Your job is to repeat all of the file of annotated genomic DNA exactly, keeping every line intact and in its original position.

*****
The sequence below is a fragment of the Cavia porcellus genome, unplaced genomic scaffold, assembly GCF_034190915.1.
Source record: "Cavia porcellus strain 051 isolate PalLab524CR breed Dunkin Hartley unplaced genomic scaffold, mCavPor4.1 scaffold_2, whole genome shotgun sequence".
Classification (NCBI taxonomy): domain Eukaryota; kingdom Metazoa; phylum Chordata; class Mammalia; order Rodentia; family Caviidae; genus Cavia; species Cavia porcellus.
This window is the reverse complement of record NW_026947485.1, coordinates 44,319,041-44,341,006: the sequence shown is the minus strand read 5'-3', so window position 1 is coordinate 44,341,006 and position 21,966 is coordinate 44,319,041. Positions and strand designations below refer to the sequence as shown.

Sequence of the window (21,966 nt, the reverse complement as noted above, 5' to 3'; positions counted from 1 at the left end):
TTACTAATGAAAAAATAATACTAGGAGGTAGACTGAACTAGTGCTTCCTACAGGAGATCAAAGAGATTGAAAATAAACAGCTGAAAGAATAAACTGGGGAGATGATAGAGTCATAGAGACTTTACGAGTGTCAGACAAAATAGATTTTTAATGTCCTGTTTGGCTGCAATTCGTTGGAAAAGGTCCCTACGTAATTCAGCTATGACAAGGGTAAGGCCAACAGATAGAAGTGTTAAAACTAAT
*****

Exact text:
The sequence below is a fragment of the Cavia porcellus genome, unplaced genomic scaffold, assembly GCF_034190915.1.
Source record: "Cavia porcellus strain 051 isolate PalLab524CR breed Dunkin Hartley unplaced genomic scaffold, mCavPor4.1 scaffold_2, whole genome shotgun sequence".
Classification (NCBI taxonomy): domain Eukaryota; kingdom Metazoa; phylum Chordata; class Mammalia; order Rodentia; family Caviidae; genus Cavia; species Cavia porcellus.
This window is the reverse complement of record NW_026947485.1, coordinates 44,319,041-44,341,006: the sequence shown is the minus strand read 5'-3', so window position 1 is coordinate 44,341,006 and position 21,966 is coordinate 44,319,041. Positions and strand designations below refer to the sequence as shown.

Sequence of the window (21,966 nt, the reverse complement as noted above, 5' to 3'; positions counted from 1 at the left end):
TTACTAATGAAAAAATAATACTAGGAGGTAGACTGAACTAGTGCTTCCTACAGGAGATCAAAGAGATTGAAAATAAACAGCTGAAAGAATAAACTGGGGAGATGATAGAGTCATAGAGACTTTACGAGTGTCAGACAAAATAGATTTTTAATGTCCTGTTTGGCTGCAATTCGTTGGAAAAGGTCCCTACGTAATTCAGCTATGACAAGGGTAAGGCCAACAGATAGAAGTGTTAAAACTAAT